What antidepressants are less likely to affect your sex life?
Antidepressants are well known for their ability to affect your sex life. Possible sexual side effects of antidepressants include:
- reduced libido
- a lack of sexual desire
- an inability to orgasm
- erectile dysfunction
Sexual dysfunction is a common side effect of antidepressant medications — but some antidepressants are less likely to cause sexual side effects.
According to a 2010 study of 101 people taking antidepressants, 46.5% experienced sexual dysfunction. The researchers found that people taking mirtazapine had fewer sexual side effects than those taking citalopram, venlafaxine, paroxetine, or fluoxetine.
If you need help covering the cost of medications, Optum Perks free Discount Card could help you save up to 80% off prescription drugs. Follow the links on drug names to see how much you may be able to save on that medication or search for a specific drug here.
What antidepressants have lower rates of sexual side effects?
Mirtazapine is a type of antidepressant called noradrenergic and specific serotonergic antidepressants (NASSAs). These drugs are less likely to have sexual side effects, but they may cause more drowsiness when you start taking them.
Bupropion (Wellbutrin) is an “atypical antidepressant” as it falls outside the four main classes of antidepressants. Sometimes, doctors may recommend taking bupropion alongside other antidepressants to improve your side effects, including sexual dysfunction.
A 2016 review found that bupropion reversed sexual dysfunction in 66% of cases when taken consistently, and 38% when taken as needed.
What antidepressants have more sexual side effects?
Both selective serotonin reuptake inhibitors (SSRIs) and serotonin-norepinephrine reuptake inhibitors (SNRIs) have common sexual side effects.
SSRIs can decrease your sexual drive. SSRIs include:
- fluoxetine (Prozac)
- sertraline (Zoloft)
- escitalopram (Lexapro)
- paroxetine (Paxil)
- citalopram (Celexa)
- fluvoxamine (Luvox)
SNRIs, similar to SSRIs, can cause sexual dysfunction. SNRIs include:
- venlafaxine (Effexor XR)
- duloxetine (Cymbalta)
- milnacipran (Ixel)
- desvenlafaxine (Pristiq)
- levomilnacipran (Fetzima)
Monoamine oxidase inhibitors (MAOIs) can also cause sexual dysfunction. MAOIs include:
Need help covering the cost of antidepressants? The Optum Perks free Discount Card may help you get up to 80% off your usual prescription cost.
What to do if your antidepressant is affecting your sex life
Many people experience sexual side effects when taking antidepressants. This is nothing to be ashamed of. If your medication is causing any undesirable side effects, consider talking with a healthcare professional about your options.
If you have just started antidepressant therapy, a doctor may recommend waiting to see if the side effects ease on their own. If your side effects aren’t going away, they may adjust your dosage or suggest changing medications.
Another option is to add a second antidepressant drug to your therapy, such as bupropion.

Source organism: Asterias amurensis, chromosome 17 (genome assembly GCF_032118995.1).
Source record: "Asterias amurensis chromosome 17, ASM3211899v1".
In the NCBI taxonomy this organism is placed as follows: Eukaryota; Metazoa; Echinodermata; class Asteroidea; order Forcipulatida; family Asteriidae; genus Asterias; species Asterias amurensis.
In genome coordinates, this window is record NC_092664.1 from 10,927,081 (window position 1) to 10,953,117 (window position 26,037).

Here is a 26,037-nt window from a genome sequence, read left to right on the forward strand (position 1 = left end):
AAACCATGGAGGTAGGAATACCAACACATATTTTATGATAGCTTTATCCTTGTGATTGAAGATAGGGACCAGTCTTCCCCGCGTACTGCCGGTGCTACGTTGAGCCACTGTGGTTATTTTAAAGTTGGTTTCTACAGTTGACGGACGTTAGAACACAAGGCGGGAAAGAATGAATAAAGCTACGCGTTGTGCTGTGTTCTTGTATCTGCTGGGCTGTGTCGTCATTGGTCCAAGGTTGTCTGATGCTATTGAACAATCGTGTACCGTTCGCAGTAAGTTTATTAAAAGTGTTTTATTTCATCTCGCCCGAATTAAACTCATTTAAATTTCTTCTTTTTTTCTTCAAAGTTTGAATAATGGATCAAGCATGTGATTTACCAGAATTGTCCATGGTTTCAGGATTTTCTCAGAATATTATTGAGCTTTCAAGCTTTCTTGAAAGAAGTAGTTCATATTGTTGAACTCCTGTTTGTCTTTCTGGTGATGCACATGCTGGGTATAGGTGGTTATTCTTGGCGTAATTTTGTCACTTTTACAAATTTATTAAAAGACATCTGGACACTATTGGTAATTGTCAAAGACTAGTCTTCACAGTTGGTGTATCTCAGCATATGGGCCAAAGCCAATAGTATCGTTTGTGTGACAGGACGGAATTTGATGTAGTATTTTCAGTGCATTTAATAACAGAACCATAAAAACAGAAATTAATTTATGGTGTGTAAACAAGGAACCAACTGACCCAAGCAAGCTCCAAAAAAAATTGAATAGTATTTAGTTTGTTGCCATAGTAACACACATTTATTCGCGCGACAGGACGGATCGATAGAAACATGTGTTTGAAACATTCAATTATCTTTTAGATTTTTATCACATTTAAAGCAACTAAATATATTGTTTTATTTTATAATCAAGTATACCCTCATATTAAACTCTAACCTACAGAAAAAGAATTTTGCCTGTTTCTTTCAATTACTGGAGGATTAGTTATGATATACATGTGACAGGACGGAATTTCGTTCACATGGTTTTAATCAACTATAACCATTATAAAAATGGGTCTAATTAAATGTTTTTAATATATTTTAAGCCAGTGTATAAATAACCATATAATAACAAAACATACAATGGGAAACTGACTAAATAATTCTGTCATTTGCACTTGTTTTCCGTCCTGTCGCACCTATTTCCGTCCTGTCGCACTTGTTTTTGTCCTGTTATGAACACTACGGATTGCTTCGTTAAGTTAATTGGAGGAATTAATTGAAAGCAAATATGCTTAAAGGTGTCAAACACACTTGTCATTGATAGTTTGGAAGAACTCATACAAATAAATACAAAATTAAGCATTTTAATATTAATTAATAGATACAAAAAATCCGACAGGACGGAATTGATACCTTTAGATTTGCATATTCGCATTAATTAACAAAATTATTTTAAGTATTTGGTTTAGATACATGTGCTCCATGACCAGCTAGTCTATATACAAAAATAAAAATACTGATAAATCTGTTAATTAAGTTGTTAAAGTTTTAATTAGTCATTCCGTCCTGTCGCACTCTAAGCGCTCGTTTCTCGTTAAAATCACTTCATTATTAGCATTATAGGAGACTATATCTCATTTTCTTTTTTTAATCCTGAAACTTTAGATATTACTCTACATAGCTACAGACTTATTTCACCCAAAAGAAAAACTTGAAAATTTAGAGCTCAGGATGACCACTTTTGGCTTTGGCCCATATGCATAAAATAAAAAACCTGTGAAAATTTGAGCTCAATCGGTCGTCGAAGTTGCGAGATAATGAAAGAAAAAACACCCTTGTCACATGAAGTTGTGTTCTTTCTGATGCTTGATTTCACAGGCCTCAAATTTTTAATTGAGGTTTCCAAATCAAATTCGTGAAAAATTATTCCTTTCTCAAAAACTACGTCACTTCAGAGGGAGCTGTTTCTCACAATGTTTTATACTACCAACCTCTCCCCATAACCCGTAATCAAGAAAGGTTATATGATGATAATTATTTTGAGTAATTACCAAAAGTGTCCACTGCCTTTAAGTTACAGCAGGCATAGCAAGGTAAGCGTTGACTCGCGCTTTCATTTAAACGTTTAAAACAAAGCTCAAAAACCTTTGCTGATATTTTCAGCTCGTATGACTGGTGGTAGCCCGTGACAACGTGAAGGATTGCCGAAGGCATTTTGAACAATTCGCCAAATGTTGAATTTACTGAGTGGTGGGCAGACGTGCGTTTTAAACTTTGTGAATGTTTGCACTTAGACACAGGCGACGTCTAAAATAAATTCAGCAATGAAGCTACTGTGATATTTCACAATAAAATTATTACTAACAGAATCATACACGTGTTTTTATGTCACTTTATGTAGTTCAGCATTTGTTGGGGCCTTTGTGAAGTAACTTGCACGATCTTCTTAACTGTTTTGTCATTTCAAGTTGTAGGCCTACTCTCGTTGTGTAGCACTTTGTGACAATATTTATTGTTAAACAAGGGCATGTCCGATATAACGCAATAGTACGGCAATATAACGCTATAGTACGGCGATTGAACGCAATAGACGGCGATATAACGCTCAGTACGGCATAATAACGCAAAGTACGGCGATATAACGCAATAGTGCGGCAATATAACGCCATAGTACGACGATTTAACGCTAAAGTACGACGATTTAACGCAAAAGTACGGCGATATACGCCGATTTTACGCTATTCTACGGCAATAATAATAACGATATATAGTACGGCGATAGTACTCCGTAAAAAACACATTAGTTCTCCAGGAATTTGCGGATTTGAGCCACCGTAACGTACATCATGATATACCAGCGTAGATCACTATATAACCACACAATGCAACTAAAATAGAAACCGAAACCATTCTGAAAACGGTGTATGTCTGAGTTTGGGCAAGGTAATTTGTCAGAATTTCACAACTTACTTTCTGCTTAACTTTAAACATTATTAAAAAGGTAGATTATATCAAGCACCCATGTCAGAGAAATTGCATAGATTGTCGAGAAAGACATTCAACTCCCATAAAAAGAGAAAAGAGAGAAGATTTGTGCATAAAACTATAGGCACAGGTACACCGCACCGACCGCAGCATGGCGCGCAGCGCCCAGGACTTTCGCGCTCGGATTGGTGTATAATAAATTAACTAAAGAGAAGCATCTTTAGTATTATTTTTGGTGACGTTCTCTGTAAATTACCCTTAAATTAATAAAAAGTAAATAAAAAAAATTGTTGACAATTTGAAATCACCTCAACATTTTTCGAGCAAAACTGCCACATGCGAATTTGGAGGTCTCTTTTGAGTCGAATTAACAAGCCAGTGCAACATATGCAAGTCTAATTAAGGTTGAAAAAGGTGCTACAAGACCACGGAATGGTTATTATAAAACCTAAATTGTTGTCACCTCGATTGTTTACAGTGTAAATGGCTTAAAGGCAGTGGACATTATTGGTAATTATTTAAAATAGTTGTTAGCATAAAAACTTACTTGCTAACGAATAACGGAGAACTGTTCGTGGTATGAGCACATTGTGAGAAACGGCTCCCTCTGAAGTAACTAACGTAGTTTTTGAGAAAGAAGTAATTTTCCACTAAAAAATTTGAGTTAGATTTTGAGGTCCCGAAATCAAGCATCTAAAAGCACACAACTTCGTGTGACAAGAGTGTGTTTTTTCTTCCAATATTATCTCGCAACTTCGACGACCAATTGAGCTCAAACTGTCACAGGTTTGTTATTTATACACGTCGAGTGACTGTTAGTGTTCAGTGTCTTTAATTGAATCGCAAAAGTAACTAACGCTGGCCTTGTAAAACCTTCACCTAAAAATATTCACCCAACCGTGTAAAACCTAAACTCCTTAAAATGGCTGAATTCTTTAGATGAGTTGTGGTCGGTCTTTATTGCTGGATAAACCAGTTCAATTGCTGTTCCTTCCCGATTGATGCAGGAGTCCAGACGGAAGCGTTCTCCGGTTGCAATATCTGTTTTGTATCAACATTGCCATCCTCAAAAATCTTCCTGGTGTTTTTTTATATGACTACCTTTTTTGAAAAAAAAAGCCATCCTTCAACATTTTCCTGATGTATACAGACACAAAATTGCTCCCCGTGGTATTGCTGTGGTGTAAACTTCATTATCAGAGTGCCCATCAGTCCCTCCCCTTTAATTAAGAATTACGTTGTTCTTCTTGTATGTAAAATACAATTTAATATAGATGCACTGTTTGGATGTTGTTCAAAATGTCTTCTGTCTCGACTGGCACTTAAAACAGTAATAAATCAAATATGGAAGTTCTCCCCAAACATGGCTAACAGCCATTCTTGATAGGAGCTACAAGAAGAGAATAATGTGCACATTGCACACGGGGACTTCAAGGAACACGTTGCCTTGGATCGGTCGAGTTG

You can also discuss with a doctor if other medications could improve your sexual side effects, such as those prescribed for erectile dysfunction. These include:
It’s important not to change a medication without guidance from a doctor. The side effects may be frustrating, but there are often other options you can try.
Everyone reacts differently to antidepressants. It may take some time before your doctor can find the right dosage and balance between your new antidepressant medications.
When you take antidepressant medications, you may experience side effects that can affect your sex life. Sexual side effects are common, especially with SSRI medications. NASSAs and atypical antidepressants may have fewer sexual side effects.
If you are experiencing antidepressant side effects, consider contacting a doctor. They can adjust the dosage of your medications, suggest a different antidepressant, or recommend medications to improve your symptoms.
- Al Breiki M, et al. (2020). Prevalence of antidepressant-induced sexual dysfunction among psychiatric outpatients attending a tertiary care hospital. https://www.ncbi.nlm.nih.gov/pmc/articles/PMC8015629/
- Antidepressants. (2021). https://www.nhs.uk/mental-health/talking-therapies-medicine-treatments/medicines-and-psychiatry/antidepressants/overview/
- Boyce P, et al. (2021). Choosing an antidepressant. https://www.ncbi.nlm.nih.gov/pmc/articles/PMC7900278/
- Edinoff AN, et al. (2021). Selective serotonin reuptake inhibitors and adverse effects: A narrative review. https://www.ncbi.nlm.nih.gov/pmc/articles/PMC8395812/
- Jing E, et al. (2016). Sexual dysfunction in selective serotonin reuptake inhibitors (SSRIs) and potential solutions: A narrative literature review. https://www.ncbi.nlm.nih.gov/pmc/articles/PMC6007725/
- Lee K-U, et al. (2010). Antidepressant-induced sexual dysfunction among newer antidepressants in a naturalistic setting. https://www.psychiatryinvestigation.org/journal/view.php?year=2010&vol=7&spage=55
- Montejo AL, et al. (2019). Management strategies for antidepressant-related sexual dysfunction: A clinical approach. https://www.ncbi.nlm.nih.gov/pmc/articles/PMC6832699/
- Santarsieri D, et al. (2015). Antidepressant efficacy and side-effect burden: A quick guide for clinicians. https://www.ncbi.nlm.nih.gov/pmc/articles/PMC4630974/
- Sheffler ZL, et al. (2022). Antidepressants. https://www.ncbi.nlm.nih.gov/books/NBK538182/
- Yasin W, et al. (2020). Does bupropion impact more than mood? A case report and review of the literature. https://www.ncbi.nlm.nih.gov/pmc/articles/PMC6529042/